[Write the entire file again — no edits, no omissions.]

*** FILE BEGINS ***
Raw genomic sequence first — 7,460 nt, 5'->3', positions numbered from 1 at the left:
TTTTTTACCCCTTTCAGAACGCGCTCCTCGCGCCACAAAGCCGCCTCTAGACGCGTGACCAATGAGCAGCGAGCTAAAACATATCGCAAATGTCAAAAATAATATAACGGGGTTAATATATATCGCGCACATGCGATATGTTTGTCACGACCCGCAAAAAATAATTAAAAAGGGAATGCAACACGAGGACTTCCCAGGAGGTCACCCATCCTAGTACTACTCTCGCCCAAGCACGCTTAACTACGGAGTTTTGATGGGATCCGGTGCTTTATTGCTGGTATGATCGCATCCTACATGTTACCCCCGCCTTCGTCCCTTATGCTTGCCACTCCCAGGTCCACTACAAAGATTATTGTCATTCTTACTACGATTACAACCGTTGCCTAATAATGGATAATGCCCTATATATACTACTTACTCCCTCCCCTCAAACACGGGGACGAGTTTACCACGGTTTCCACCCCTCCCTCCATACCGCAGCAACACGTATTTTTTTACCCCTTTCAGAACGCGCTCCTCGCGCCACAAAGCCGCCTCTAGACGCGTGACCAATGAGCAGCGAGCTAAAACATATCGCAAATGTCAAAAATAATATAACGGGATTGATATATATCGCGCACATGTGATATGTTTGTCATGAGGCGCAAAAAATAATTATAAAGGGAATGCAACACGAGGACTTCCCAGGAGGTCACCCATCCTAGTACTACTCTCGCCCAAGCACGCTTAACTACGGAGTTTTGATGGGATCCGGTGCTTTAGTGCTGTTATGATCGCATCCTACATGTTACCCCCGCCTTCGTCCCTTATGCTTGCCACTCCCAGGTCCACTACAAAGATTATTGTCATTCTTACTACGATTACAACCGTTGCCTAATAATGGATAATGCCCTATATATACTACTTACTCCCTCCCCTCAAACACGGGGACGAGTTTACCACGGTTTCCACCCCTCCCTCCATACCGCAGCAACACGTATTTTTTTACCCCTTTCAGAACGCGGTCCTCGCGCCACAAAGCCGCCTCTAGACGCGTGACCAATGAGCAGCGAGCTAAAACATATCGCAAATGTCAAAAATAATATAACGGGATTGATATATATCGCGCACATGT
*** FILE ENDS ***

Raw genomic sequence first — 7,460 nt, 5'->3', positions numbered from 1 at the left:
TTTTTTACCCCTTTCAGAACGCGCTCCTCGCGCCACAAAGCCGCCTCTAGACGCGTGACCAATGAGCAGCGAGCTAAAACATATCGCAAATGTCAAAAATAATATAACGGGGTTAATATATATCGCGCACATGCGATATGTTTGTCACGACCCGCAAAAAATAATTAAAAAGGGAATGCAACACGAGGACTTCCCAGGAGGTCACCCATCCTAGTACTACTCTCGCCCAAGCACGCTTAACTACGGAGTTTTGATGGGATCCGGTGCTTTATTGCTGGTATGATCGCATCCTACATGTTACCCCCGCCTTCGTCCCTTATGCTTGCCACTCCCAGGTCCACTACAAAGATTATTGTCATTCTTACTACGATTACAACCGTTGCCTAATAATGGATAATGCCCTATATATACTACTTACTCCCTCCCCTCAAACACGGGGACGAGTTTACCACGGTTTCCACCCCTCCCTCCATACCGCAGCAACACGTATTTTTTTACCCCTTTCAGAACGCGCTCCTCGCGCCACAAAGCCGCCTCTAGACGCGTGACCAATGAGCAGCGAGCTAAAACATATCGCAAATGTCAAAAATAATATAACGGGATTGATATATATCGCGCACATGTGATATGTTTGTCATGAGGCGCAAAAAATAATTATAAAGGGAATGCAACACGAGGACTTCCCAGGAGGTCACCCATCCTAGTACTACTCTCGCCCAAGCACGCTTAACTACGGAGTTTTGATGGGATCCGGTGCTTTAGTGCTGTTATGATCGCATCCTACATGTTACCCCCGCCTTCGTCCCTTATGCTTGCCACTCCCAGGTCCACTACAAAGATTATTGTCATTCTTACTACGATTACAACCGTTGCCTAATAATGGATAATGCCCTATATATACTACTTACTCCCTCCCCTCAAACACGGGGACGAGTTTACCACGGTTTCCACCCCTCCCTCCATACCGCAGCAACACGTATTTTTTTACCCCTTTCAGAACGCGGTCCTCGCGCCACAAAGCCGCCTCTAGACGCGTGACCAATGAGCAGCGAGCTAAAACATATCGCAAATGTCAAAAATAATATAACGGGATTGATATATATCGCGCACATGT